Income before taxes decreased to €93 million (prior year: €158 million), primarily due to a fall in volumes.
Sales down slightly to €3.63 billion from previous year’s record-breaking figure
Income before taxes at €93 million
New record spending on research and development
Double-digit sales growth in Eastern Europe
Outlook for 2017: Slight fall in sales and stable income
“We have maintained our position well in rapidly shrinking markets,” said Lothar Kriszun, Speaker of the CLAAS Group Executive Board. “Double-digit growth in Eastern Europe had a stabilizing effect. We are pressing ahead with our efficiency program and continuing our systematic investment in digitalization and internationalization at CLAAS, thereby stepping up our efforts in tackling this long-term market downturn.”
The global market for professional agricultural equipment once again saw a significant decline in many regions this year. Since 2013, the combine harvester market has shrunk by 50% in North America and by 22% in Europe. CLAAS benefited from an increase in sales in Eastern Europe and stable development in France. Sales decreased in all other regions. In Germany, it was possible to partly compensate for the drop through stronger sales of used machinery and the further expansion of the service business.
Members of the CLAAS Group Executive Board on a crop field in East Westphalia: Hans Lampert (Finance and Controlling), Lothar Kriszun (Speaker of the CLAAS Group Executive Board and responsible for the Tractor Division), Bernd Ludewig (Sales and Marketing).
Spending on research and development up
Investment in research and development reached a new record high of €214 million (prior year: €203 million), and has more than doubled over the past decade. One in every ten CLAAS employees now works in research and development. Investment was focused on new services as well as developments in the area of harvesting machinery and tractors. Electronic components and software are becoming increasingly important in this area as they allow better management and connectivity of agricultural machinery. More and more farmers are looking to monitor and efficiently control the entire operation process chain on their farms.
Investment in new production and development capacity
The most advanced agricultural machinery plant in Europe went online in the city of Krasnodar in southern Russia. It was opened in October 2015, and at approximately €120 million it is the largest single investment in the history of CLAAS.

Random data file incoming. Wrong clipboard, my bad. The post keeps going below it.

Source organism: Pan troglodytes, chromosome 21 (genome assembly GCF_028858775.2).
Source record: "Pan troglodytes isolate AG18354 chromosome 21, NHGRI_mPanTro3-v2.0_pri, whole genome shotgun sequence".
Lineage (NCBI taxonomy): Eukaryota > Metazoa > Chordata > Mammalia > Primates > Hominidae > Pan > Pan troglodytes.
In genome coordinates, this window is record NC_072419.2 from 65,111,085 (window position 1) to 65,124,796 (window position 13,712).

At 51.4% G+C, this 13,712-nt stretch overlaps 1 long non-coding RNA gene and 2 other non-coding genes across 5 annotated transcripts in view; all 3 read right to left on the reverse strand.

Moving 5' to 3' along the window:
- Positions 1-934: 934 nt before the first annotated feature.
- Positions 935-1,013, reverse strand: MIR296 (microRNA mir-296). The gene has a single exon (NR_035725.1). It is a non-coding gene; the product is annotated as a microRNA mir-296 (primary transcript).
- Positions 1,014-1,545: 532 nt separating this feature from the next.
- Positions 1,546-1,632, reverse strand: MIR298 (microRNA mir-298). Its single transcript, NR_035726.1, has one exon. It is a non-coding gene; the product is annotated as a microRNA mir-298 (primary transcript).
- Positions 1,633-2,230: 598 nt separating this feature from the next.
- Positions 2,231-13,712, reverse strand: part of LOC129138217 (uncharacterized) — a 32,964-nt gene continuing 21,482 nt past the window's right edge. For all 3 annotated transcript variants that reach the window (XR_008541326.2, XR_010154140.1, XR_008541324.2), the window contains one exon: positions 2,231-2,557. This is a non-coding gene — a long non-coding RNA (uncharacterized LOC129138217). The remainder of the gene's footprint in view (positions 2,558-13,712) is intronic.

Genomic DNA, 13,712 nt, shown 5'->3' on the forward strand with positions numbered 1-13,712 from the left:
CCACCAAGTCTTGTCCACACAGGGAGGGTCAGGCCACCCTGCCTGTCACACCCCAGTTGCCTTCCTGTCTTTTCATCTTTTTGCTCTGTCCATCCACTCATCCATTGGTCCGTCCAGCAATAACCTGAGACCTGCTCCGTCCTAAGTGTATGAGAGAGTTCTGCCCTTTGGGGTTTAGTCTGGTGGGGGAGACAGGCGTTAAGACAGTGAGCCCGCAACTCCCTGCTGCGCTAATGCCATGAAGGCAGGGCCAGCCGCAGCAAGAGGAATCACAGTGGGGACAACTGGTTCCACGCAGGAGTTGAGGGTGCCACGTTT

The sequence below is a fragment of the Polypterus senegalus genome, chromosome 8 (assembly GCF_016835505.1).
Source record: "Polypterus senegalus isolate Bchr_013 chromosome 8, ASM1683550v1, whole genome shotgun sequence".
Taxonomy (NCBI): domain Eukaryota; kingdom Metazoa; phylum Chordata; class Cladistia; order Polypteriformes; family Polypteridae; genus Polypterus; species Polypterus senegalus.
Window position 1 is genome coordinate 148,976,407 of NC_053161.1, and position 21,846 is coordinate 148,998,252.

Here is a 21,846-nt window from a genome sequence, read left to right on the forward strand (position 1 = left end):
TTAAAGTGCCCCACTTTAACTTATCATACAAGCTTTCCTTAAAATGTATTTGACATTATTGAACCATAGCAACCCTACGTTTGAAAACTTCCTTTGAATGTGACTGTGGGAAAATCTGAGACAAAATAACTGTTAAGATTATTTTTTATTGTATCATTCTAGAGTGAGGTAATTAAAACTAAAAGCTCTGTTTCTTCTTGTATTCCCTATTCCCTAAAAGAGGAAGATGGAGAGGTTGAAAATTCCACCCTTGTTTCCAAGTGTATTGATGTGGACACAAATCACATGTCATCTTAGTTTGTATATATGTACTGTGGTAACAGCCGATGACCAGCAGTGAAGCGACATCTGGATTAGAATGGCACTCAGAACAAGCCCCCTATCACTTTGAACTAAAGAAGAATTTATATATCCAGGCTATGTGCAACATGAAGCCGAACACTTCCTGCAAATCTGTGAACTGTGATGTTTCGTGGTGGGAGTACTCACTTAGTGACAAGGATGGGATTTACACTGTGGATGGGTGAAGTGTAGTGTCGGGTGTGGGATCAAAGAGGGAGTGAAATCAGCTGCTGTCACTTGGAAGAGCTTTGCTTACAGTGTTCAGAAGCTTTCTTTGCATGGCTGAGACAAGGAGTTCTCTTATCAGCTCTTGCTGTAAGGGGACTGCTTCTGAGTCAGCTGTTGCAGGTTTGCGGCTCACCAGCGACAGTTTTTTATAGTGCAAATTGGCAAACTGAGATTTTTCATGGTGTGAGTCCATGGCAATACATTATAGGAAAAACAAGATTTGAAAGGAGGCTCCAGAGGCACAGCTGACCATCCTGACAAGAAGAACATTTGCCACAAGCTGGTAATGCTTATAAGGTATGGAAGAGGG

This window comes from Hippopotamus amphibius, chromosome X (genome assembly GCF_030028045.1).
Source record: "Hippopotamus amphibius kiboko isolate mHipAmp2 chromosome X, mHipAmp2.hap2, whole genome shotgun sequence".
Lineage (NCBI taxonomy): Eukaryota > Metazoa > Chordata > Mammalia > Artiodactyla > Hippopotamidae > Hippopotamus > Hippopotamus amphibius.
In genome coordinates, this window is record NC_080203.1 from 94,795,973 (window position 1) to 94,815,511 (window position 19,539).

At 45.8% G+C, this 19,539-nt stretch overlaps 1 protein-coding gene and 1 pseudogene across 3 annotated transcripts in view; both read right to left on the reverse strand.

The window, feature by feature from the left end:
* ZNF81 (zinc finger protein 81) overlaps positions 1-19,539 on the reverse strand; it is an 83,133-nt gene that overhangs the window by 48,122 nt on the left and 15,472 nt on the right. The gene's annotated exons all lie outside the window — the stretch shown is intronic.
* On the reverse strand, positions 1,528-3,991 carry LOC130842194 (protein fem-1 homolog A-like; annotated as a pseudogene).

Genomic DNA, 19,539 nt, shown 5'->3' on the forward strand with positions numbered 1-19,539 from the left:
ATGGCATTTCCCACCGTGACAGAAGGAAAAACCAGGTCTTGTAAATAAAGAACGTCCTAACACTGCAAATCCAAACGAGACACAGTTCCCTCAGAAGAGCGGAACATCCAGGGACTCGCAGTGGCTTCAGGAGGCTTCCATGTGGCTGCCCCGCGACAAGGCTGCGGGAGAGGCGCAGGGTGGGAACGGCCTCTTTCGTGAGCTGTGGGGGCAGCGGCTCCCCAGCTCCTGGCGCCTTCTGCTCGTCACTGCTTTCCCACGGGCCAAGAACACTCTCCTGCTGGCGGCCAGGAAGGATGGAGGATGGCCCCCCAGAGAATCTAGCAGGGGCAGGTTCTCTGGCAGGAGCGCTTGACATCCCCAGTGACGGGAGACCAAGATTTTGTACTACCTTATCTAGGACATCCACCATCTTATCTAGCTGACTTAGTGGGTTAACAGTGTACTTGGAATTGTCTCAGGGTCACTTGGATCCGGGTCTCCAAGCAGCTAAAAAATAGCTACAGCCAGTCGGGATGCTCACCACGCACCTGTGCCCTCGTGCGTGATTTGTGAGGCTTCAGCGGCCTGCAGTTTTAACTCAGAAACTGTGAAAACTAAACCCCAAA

Besides modernization projects in production in France and Germany, another focus of investment was on expanding the global distribution and dealer network. In the spring, CLAAS laid the foundations for a new electronics development center in the town of Dissen in Lower Saxony. Once complete, it will house over 150 engineers tasked with developing control units, electronics architectures, terminals, and automatic satellite control systems.
Slight decrease in number of employees worldwide
The number of employees worldwide fell slightly to 11,300 as of September 30, 2016 (prior year: 11,535). This is a reflection of shrinking agricultural equipment markets worldwide. CLAAS continues to employ 5,200 people in Germany and remains committed to fostering its own talent. The ratio of apprentices to full-time equivalents was high in 2016 at 8.2% (prior year: 7.8%).
CLAAS Group in figures
2016 in € million
2015 in € million
Change in %
Income before taxes
Free cash flow
Research and development
Number of employees on reporting date (Sep. 30)
The driving forces in markets relevant to CLAAS remain fundamentally intact: Barring any temporary fluctuations, demand for agricultural commodities resulting from population growth and rising prosperity is set to increase constantly.
However, CLAAS expects the global market to continue to shrink in fiscal year 2017. The negative development in terms of agricultural income and the impacts of political and economic crises are leading to a general reluctance to buy when it comes to agricultural equipment.
As a consequence, CLAAS anticipates a slight fall in sales and stable income before taxes.